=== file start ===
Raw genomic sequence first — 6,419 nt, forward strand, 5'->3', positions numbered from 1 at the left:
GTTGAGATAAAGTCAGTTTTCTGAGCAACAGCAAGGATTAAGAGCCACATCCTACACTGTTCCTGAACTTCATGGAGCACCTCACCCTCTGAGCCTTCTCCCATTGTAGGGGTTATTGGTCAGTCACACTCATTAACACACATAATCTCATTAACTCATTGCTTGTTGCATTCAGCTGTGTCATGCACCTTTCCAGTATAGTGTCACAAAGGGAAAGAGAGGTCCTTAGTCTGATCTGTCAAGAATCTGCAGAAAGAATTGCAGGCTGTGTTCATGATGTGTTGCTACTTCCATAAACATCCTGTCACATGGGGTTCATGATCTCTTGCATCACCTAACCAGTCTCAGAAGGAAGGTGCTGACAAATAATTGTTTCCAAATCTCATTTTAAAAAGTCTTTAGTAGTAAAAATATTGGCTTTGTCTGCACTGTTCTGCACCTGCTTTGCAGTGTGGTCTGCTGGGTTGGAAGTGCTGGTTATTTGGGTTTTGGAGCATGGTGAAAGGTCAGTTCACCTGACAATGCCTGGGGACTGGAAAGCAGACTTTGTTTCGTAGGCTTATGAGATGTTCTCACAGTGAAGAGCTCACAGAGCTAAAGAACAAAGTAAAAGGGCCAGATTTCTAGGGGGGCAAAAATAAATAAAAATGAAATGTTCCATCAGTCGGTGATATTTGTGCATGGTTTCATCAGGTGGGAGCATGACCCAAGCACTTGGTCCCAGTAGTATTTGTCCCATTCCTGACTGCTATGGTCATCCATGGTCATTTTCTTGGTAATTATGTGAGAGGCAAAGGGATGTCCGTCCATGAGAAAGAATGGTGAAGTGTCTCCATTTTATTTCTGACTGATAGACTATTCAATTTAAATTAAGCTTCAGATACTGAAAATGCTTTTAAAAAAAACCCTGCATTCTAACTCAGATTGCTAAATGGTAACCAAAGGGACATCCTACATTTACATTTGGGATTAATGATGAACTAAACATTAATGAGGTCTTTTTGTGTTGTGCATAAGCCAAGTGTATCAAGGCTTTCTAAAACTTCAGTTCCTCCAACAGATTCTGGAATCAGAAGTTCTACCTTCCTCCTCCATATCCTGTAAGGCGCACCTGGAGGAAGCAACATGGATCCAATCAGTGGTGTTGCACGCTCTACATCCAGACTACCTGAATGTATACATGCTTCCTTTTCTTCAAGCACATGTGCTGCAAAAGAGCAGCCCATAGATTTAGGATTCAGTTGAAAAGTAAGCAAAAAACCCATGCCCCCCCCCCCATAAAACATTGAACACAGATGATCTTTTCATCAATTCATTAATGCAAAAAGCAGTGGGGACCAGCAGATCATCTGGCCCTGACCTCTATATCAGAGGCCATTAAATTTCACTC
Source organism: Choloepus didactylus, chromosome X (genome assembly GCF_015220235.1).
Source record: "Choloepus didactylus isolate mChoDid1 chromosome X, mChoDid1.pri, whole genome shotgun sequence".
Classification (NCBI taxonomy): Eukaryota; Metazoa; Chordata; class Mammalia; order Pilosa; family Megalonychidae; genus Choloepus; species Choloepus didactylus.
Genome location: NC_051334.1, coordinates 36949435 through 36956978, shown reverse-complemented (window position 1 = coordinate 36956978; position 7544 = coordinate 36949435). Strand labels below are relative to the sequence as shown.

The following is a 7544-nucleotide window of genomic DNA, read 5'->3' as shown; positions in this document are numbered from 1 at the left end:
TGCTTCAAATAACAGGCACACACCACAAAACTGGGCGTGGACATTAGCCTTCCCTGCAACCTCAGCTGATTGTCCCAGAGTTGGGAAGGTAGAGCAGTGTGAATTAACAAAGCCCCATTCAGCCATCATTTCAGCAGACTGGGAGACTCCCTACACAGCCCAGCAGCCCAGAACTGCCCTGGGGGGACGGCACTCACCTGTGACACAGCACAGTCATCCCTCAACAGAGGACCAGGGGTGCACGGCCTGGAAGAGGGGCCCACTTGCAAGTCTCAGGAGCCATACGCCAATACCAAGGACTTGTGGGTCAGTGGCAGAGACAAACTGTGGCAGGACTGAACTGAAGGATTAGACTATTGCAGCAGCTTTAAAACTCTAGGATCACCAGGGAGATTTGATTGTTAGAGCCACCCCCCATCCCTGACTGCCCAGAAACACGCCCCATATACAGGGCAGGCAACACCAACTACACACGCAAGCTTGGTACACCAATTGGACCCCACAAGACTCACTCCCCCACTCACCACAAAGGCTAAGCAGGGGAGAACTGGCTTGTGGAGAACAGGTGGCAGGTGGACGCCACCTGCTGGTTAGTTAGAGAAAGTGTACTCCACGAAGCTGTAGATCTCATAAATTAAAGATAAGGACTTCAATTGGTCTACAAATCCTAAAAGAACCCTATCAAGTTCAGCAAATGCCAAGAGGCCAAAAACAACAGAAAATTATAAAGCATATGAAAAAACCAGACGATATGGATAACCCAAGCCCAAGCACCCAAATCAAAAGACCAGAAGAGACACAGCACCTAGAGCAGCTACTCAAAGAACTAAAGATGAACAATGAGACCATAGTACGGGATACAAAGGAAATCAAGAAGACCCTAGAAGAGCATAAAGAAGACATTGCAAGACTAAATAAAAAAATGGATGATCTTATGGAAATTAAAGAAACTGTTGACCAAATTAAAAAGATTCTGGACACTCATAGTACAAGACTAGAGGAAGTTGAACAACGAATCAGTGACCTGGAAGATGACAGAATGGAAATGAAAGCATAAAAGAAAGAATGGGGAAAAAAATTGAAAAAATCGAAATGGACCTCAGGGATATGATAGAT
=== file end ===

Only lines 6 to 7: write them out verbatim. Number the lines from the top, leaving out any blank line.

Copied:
Genome location: NC_051334.1, coordinates 36949435 through 36956978, shown reverse-complemented (window position 1 = coordinate 36956978; position 7544 = coordinate 36949435). Strand labels below are relative to the sequence as shown.

The following is a 7544-nucleotide window of genomic DNA, read 5'->3' as shown; positions in this document are numbered from 1 at the left end: